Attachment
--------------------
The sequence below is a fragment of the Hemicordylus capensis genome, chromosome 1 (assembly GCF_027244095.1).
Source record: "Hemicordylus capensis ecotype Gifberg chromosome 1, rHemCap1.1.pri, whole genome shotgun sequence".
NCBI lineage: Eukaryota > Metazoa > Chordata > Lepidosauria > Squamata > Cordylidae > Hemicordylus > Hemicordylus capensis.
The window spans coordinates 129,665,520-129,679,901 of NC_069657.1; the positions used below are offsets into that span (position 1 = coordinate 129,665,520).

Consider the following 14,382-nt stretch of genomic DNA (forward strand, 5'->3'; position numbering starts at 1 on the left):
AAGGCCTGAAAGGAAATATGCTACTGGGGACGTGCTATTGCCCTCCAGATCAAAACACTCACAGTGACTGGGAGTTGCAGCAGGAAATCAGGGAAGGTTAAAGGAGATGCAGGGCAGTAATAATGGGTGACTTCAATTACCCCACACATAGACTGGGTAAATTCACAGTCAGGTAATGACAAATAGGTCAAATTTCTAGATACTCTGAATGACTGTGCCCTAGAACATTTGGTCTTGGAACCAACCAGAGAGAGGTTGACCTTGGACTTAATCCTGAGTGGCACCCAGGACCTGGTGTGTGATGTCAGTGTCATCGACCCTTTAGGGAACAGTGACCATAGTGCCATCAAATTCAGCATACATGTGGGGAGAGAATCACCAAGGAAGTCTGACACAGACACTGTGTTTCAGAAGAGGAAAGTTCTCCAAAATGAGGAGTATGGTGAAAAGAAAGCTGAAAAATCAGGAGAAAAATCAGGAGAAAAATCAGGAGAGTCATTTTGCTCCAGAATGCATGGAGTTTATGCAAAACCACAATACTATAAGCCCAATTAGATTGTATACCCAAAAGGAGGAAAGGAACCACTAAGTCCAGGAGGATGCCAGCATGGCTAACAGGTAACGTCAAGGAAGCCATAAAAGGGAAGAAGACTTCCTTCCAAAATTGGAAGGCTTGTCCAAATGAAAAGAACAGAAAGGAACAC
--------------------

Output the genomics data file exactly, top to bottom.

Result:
The sequence below is a fragment of the Hemicordylus capensis genome, chromosome 1 (assembly GCF_027244095.1).
Source record: "Hemicordylus capensis ecotype Gifberg chromosome 1, rHemCap1.1.pri, whole genome shotgun sequence".
NCBI lineage: Eukaryota > Metazoa > Chordata > Lepidosauria > Squamata > Cordylidae > Hemicordylus > Hemicordylus capensis.
The window spans coordinates 129,665,520-129,679,901 of NC_069657.1; the positions used below are offsets into that span (position 1 = coordinate 129,665,520).

Consider the following 14,382-nt stretch of genomic DNA (forward strand, 5'->3'; position numbering starts at 1 on the left):
AAGGCCTGAAAGGAAATATGCTACTGGGGACGTGCTATTGCCCTCCAGATCAAAACACTCACAGTGACTGGGAGTTGCAGCAGGAAATCAGGGAAGGTTAAAGGAGATGCAGGGCAGTAATAATGGGTGACTTCAATTACCCCACACATAGACTGGGTAAATTCACAGTCAGGTAATGACAAATAGGTCAAATTTCTAGATACTCTGAATGACTGTGCCCTAGAACATTTGGTCTTGGAACCAACCAGAGAGAGGTTGACCTTGGACTTAATCCTGAGTGGCACCCAGGACCTGGTGTGTGATGTCAGTGTCATCGACCCTTTAGGGAACAGTGACCATAGTGCCATCAAATTCAGCATACATGTGGGGAGAGAATCACCAAGGAAGTCTGACACAGACACTGTGTTTCAGAAGAGGAAAGTTCTCCAAAATGAGGAGTATGGTGAAAAGAAAGCTGAAAAATCAGGAGAAAAATCAGGAGAAAAATCAGGAGAGTCATTTTGCTCCAGAATGCATGGAGTTTATGCAAAACCACAATACTATAAGCCCAATTAGATTGTATACCCAAAAGGAGGAAAGGAACCACTAAGTCCAGGAGGATGCCAGCATGGCTAACAGGTAACGTCAAGGAAGCCATAAAAGGGAAGAAGACTTCCTTCCAAAATTGGAAGGCTTGTCCAAATGAAAAGAACAGAAAGGAACAC